Transforming Indigenous Mental Health and Wellbeing (TIMHWB) have produced a Fact Sheet: First Nations Youth and the Justice System, an executive summary of the article ‘First Nations peoples and the law’ by Milroy and colleagues 2021. The headings in the fact sheet include: Historical and Contemporary Context; The Australian Context; and Ways Forward. The Fact Sheet highlights three quotes from the Milroy article:

  • “We suggest that young people ending up in the criminal justice system represents a failure of other systems to properly identify and provide support and effective interventions across development.”
  • “We are imprisoning traumatised, developmentally compromised, and disadvantaged young people, where imprisonment itself adds to the re-traumatisation and complexity of supporting rehabilitation and recovery.”
  • “Ideally, the way forward would include prevention, early intervention and comprehensive clinical and community intervention should a child or young person encounter the youth justice system.”

To download the Fact Sheet click here.

Non-GP Specialist Trainee Support Program

The Australian Indigenous Doctors’ Association (AIDA) has secured funding to implement a unique and comprehensive program. the Non-GP Specialist Trainee Support Program (AIDA STSP) to support Aboriginal and Torres Strait Islander non-GP specialist trainees.

“The STSP will be the first Indigenous-led initiative established to provide peer and collegiate support to non-GP doctors in training, with the goal to increasing numbers into training programs and supporting them through the program so that we see high success rates of graduation.” – Ms Monica Barolits-McCabe, CEO AIDA.

Interviews can be arranged upon request. Please contact the communications team via email on here or call Wendy Wakwella on 0426 169 109. To streamline the interview process, we ask that you please complete the interview request e-form available here, prior to contacting the communications team.

To read the AIDA’s media release in full click here.

Kiara Peacock is a trainee Aboriginal Health Worker in Darwin. Photo: Emilia Terzon, ABC News.

AMA wants tax on sugary soft drinks

The AMA says with polling consistently highlighting health is a top concern for voters, next week’s Federal Budget is the last chance for Government to demonstrate it is serious about addressing the health system’s significant strains and logjams. As part of Australia’s prevention agenda, the AMA is calling for tax on sugary soft drinks to help tackle obesity and other preventable chronic diseases such as type 2 diabetes, heart disease, stroke, and some cancers.

In comments made in 2018, on the priorities for inclusion in the 2018-2023 Implementation Plan for the National Aboriginal and Torres Strait Islander Health Plan AMSANT said a tax on sugar has been shown to be effective in reducing consumption and is projected to lead to the biggest health gains, particularly for people on the lowest incomes. Similarly NACCHO proposed in its 2021–22 Pre-Budget Submission that the Commonwealth introduce a 20% tax on sugar-sweetened beverages, with the revenue accrued redirected back into a subsidy on fresh fruit and vegetables back into communities where the impact is greatest.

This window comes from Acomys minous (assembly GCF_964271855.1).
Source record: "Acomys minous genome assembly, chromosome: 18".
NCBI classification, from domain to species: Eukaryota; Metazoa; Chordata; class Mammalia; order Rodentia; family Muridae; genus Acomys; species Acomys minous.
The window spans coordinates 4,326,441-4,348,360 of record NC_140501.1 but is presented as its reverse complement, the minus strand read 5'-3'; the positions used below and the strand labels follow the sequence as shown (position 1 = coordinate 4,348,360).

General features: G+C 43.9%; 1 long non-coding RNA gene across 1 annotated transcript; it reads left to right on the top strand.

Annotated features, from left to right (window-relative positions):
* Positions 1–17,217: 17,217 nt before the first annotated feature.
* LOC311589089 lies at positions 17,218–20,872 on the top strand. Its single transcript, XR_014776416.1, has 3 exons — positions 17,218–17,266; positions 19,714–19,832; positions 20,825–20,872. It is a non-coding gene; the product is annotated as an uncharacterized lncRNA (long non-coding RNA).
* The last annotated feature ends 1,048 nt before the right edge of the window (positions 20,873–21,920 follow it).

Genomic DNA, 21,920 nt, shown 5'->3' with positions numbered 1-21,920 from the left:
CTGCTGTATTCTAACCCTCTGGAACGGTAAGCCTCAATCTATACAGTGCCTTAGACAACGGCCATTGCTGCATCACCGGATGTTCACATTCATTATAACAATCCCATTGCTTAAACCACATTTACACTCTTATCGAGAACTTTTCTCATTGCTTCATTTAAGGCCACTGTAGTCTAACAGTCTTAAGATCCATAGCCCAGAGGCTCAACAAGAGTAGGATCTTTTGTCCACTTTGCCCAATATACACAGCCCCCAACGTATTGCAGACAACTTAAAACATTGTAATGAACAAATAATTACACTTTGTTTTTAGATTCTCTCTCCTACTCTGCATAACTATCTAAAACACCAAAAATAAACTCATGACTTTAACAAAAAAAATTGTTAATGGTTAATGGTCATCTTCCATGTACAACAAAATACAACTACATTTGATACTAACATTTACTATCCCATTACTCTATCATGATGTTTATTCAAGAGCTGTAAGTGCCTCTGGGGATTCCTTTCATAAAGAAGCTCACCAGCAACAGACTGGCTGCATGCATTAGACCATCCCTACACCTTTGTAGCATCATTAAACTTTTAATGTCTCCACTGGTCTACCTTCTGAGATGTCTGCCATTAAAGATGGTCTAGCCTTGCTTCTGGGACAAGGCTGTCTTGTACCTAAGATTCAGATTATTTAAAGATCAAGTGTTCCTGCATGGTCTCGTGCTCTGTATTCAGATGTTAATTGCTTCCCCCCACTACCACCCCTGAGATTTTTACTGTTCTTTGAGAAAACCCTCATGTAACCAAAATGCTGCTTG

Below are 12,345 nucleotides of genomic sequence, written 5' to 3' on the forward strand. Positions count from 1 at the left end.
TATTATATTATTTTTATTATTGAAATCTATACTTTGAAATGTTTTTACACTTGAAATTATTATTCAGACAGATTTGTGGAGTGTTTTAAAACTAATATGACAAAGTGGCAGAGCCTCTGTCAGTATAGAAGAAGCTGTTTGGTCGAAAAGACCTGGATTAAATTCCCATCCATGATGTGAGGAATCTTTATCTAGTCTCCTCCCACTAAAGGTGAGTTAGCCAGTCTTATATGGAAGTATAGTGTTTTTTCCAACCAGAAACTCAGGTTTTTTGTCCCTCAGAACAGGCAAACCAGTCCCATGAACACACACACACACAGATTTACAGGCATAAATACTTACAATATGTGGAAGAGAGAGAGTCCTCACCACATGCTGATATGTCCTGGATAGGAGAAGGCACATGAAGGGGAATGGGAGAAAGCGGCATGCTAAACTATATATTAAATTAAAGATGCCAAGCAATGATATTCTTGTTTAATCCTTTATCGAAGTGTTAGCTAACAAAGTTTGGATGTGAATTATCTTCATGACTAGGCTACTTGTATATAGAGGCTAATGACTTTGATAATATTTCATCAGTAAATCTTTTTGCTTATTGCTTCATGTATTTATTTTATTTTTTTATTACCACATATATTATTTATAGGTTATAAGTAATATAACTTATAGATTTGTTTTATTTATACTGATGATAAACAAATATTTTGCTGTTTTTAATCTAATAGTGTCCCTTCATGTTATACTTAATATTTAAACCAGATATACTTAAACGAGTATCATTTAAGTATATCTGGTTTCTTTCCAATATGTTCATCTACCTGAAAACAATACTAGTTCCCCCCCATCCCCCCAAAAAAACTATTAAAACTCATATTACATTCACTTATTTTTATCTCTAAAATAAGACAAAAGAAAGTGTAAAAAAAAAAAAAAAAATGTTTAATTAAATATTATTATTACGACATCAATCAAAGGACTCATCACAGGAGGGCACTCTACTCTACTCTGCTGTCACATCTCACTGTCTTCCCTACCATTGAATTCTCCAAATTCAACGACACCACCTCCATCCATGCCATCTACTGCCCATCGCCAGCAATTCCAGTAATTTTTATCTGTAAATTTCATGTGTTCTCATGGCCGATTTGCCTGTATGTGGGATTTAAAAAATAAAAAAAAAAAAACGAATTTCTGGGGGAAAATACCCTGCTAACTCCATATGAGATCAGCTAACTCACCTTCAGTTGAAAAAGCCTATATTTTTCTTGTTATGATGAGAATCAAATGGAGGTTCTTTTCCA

You can view the AMA’s media release in full here.

Image source: The Guardian.

LGBTQA+ mental health and wellbeing project

Walkern Katatdjin is a national research project that aims to understand and promote the mental health and wellbeing of Aboriginal and Torres Strait Islander Lesbian, Gay, Bisexual, Transgender, Queer/Questioning, Asexual + young people, and to work with services to develop appropriate interventions. There is very little locally-specific information and guidance available for services that work with young people on how best to support someone who is both Aboriginal and/or Torres Strait Islander and identifies as Lesbian, Gay, Bisexual, Transgender, Queer, or Asexual (LGBTQA+). This means that young people (14-25 years) who are Aboriginal and Torres Strait Islander and LGBTQA+ may not receive the same level of social support and health care as other members of the community.

Young people who are Aboriginal and Torres Strait Islander and LGBTQA+ may be at increased risk of poor social emotional wellbeing and increased mental health difficulties, but there is very little research currently. This is an opportunity for researchers to talk to Aboriginal and Torres Strait Islander and LGBTQA+ young people to: understand their mental health needs and social emotional wellbeing, and work with local health services to develop interventions that Aboriginal and/or Torres Strait Islander and LGBTQA+ young people say will support them.

You can take part in the National Survey of Aboriginal and Torres Strait Islander LGBTQA+ young people’s mental health and social emotional wellbeing if you are: Aboriginal and Torres Strait Islander; LGBTQA+ (you don’t have to be ‘out’); and 14 – 25 years old.

You can read the Participant Study Information Letter here and some of the important information here. You can access the Walkern Katatdjin Rainbow Knowledge website here which includes a link to the survey.

cartoon image of Aboriginal woman midriff top, trans Aboriginal man & Aboriginal woman holding hands of each other, Aboriginal man with gay pride flag, text 'Walkern Katatdjin Rainbow Knowledge' & chalk like lines red, yellow, white, green, dark blue/purple

Artwork by Shakyrrah Beck. Image source: Walkern Katatdjin Rainbow Knowledge website.

New process for job advertising

NACCHO have introduced a new system for the advertising of job adverts via the NACCHO website and you can find the sector job listings here.